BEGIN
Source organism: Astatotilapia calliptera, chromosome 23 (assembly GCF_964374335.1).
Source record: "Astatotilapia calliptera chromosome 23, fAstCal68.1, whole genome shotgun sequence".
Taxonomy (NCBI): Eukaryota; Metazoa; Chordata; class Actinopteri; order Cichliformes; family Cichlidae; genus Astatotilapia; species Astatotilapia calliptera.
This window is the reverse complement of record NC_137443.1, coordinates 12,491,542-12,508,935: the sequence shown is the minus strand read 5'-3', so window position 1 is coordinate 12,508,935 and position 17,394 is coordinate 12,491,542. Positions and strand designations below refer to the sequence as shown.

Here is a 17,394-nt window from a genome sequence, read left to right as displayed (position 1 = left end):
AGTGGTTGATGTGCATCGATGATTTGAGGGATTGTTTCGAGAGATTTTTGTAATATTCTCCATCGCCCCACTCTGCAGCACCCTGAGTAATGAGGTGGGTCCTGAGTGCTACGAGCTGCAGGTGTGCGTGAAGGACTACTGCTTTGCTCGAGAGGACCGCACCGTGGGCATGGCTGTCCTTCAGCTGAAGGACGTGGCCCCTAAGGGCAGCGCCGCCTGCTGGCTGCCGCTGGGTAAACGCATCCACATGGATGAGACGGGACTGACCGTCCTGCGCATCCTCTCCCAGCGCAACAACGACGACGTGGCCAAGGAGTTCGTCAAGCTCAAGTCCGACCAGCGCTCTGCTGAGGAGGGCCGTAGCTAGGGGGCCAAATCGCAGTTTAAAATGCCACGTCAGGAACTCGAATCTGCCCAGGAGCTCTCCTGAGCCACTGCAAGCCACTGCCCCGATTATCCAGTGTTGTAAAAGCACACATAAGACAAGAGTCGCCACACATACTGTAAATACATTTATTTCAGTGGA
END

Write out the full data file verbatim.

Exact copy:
Source organism: Astatotilapia calliptera, chromosome 23 (assembly GCF_964374335.1).
Source record: "Astatotilapia calliptera chromosome 23, fAstCal68.1, whole genome shotgun sequence".
Taxonomy (NCBI): Eukaryota; Metazoa; Chordata; class Actinopteri; order Cichliformes; family Cichlidae; genus Astatotilapia; species Astatotilapia calliptera.
This window is the reverse complement of record NC_137443.1, coordinates 12,491,542-12,508,935: the sequence shown is the minus strand read 5'-3', so window position 1 is coordinate 12,508,935 and position 17,394 is coordinate 12,491,542. Positions and strand designations below refer to the sequence as shown.

Here is a 17,394-nt window from a genome sequence, read left to right as displayed (position 1 = left end):
AGTGGTTGATGTGCATCGATGATTTGAGGGATTGTTTCGAGAGATTTTTGTAATATTCTCCATCGCCCCACTCTGCAGCACCCTGAGTAATGAGGTGGGTCCTGAGTGCTACGAGCTGCAGGTGTGCGTGAAGGACTACTGCTTTGCTCGAGAGGACCGCACCGTGGGCATGGCTGTCCTTCAGCTGAAGGACGTGGCCCCTAAGGGCAGCGCCGCCTGCTGGCTGCCGCTGGGTAAACGCATCCACATGGATGAGACGGGACTGACCGTCCTGCGCATCCTCTCCCAGCGCAACAACGACGACGTGGCCAAGGAGTTCGTCAAGCTCAAGTCCGACCAGCGCTCTGCTGAGGAGGGCCGTAGCTAGGGGGCCAAATCGCAGTTTAAAATGCCACGTCAGGAACTCGAATCTGCCCAGGAGCTCTCCTGAGCCACTGCAAGCCACTGCCCCGATTATCCAGTGTTGTAAAAGCACACATAAGACAAGAGTCGCCACACATACTGTAAATACATTTATTTCAGTGGA